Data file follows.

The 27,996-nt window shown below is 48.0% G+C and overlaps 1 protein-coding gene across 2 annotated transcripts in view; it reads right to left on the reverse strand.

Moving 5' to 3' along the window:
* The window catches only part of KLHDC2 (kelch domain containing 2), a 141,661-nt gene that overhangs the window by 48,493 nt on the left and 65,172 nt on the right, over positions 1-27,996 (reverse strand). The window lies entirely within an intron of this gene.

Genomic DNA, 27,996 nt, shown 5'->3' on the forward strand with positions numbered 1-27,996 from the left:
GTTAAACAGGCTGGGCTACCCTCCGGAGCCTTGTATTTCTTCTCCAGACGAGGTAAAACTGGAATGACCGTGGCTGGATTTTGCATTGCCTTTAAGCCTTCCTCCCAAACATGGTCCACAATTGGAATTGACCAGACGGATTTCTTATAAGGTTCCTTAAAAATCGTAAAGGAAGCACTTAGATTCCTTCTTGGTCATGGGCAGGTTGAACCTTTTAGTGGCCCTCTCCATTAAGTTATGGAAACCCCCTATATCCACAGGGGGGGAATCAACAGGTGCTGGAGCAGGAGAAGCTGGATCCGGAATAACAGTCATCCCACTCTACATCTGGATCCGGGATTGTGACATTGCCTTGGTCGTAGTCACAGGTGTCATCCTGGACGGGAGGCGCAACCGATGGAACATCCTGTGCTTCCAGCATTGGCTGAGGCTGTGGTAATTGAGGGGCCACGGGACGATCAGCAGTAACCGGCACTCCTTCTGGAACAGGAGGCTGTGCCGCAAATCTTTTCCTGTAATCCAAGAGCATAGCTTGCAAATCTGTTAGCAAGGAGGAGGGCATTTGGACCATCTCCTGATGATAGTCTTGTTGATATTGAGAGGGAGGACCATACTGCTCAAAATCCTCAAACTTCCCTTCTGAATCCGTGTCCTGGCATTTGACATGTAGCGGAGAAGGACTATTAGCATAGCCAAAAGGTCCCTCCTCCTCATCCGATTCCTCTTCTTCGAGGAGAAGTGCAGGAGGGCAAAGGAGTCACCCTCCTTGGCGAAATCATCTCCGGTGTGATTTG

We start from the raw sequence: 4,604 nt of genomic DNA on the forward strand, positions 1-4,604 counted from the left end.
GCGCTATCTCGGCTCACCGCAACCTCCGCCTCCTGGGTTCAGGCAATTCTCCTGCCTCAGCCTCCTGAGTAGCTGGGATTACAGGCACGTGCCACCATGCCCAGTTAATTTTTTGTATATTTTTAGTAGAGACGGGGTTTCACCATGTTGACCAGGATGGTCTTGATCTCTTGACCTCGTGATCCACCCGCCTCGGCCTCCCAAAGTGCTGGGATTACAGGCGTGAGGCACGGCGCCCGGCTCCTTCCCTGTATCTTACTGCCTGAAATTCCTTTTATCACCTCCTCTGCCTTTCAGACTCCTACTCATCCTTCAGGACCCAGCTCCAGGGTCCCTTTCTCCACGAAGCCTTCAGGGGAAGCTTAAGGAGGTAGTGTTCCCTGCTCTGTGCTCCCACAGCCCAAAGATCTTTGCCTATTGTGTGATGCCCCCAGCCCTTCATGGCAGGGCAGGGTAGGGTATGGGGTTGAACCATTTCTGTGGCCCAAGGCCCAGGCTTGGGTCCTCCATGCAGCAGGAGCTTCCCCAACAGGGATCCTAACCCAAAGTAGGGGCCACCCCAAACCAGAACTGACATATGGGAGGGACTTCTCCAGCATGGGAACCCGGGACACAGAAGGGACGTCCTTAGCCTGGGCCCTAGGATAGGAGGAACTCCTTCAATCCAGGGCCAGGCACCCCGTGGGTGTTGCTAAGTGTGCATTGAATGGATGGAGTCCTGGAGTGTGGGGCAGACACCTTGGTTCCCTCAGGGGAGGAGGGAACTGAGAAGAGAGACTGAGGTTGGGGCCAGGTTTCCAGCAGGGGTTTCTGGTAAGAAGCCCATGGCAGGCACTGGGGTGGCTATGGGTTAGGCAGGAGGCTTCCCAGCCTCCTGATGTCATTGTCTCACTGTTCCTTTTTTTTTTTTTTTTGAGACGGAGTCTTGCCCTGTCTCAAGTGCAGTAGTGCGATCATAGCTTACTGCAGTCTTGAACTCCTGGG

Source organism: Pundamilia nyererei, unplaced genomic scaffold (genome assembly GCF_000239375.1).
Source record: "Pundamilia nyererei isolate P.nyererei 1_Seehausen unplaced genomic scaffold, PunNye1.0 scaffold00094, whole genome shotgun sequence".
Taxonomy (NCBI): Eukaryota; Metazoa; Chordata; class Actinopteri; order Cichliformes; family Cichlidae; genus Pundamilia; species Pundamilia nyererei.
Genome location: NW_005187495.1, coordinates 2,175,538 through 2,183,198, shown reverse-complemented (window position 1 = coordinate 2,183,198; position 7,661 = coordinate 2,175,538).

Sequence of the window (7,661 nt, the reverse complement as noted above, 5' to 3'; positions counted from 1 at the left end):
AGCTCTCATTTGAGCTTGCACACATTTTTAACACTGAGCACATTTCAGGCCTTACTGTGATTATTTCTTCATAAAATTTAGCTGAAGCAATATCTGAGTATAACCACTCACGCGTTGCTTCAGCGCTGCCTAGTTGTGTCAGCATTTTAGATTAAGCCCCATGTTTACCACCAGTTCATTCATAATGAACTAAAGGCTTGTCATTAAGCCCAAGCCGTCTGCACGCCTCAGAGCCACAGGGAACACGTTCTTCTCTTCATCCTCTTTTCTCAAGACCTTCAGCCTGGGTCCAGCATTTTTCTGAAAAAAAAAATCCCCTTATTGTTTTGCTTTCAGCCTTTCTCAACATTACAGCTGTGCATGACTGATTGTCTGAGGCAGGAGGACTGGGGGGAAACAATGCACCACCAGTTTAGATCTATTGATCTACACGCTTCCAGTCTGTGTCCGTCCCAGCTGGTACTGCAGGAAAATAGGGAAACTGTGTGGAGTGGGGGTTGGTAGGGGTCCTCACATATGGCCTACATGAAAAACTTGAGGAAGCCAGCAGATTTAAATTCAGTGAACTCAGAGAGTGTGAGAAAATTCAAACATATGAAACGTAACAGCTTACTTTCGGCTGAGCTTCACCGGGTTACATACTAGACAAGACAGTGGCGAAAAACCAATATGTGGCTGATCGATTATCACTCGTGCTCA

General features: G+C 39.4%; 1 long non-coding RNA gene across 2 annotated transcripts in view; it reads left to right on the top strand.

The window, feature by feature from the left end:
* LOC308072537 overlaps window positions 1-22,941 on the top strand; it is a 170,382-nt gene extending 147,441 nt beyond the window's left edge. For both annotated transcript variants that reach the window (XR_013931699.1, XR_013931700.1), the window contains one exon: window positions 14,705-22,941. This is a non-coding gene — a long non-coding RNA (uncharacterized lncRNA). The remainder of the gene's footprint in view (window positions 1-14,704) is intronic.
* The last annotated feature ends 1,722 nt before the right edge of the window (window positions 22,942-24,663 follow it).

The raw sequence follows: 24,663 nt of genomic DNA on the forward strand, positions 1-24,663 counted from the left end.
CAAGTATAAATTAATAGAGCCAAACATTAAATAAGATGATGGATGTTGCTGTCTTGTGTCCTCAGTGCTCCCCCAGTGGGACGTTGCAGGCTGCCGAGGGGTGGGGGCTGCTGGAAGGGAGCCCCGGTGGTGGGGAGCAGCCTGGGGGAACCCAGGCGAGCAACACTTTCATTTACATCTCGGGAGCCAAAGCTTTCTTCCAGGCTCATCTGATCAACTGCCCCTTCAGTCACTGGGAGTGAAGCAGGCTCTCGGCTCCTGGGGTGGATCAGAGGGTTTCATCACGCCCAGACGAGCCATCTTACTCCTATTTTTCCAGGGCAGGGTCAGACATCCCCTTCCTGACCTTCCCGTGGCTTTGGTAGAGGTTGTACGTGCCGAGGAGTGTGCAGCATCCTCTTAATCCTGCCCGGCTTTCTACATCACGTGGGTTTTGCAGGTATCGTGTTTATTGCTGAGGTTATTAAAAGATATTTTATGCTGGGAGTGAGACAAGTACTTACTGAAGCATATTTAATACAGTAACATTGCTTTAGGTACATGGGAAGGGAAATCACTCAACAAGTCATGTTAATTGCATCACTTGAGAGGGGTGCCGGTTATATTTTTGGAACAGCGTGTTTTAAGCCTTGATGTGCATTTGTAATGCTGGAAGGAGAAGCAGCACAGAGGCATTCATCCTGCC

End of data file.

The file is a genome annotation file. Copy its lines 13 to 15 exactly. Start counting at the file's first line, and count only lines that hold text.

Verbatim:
AGCTCTCATTTGAGCTTGCACACATTTTTAACACTGAGCACATTTCAGGCCTTACTGTGATTATTTCTTCATAAAATTTAGCTGAAGCAATATCTGAGTATAACCACTCACGCGTTGCTTCAGCGCTGCCTAGTTGTGTCAGCATTTTAGATTAAGCCCCATGTTTACCACCAGTTCATTCATAATGAACTAAAGGCTTGTCATTAAGCCCAAGCCGTCTGCACGCCTCAGAGCCACAGGGAACACGTTCTTCTCTTCATCCTCTTTTCTCAAGACCTTCAGCCTGGGTCCAGCATTTTTCTGAAAAAAAAAATCCCCTTATTGTTTTGCTTTCAGCCTTTCTCAACATTACAGCTGTGCATGACTGATTGTCTGAGGCAGGAGGACTGGGGGGAAACAATGCACCACCAGTTTAGATCTATTGATCTACACGCTTCCAGTCTGTGTCCGTCCCAGCTGGTACTGCAGGAAAATAGGGAAACTGTGTGGAGTGGGGGTTGGTAGGGGTCCTCACATATGGCCTACATGAAAAACTTGAGGAAGCCAGCAGATTTAAATTCAGTGAACTCAGAGAGTGTGAGAAAATTCAAACATATGAAACGTAACAGCTTACTTTCGGCTGAGCTTCACCGGGTTACATACTAGACAAGACAGTGGCGAAAAACCAATATGTGGCTGATCGATTATCACTCGTGCTCA

General features: G+C 39.4%; 1 long non-coding RNA gene across 2 annotated transcripts in view; it reads left to right on the top strand.

The window, feature by feature from the left end: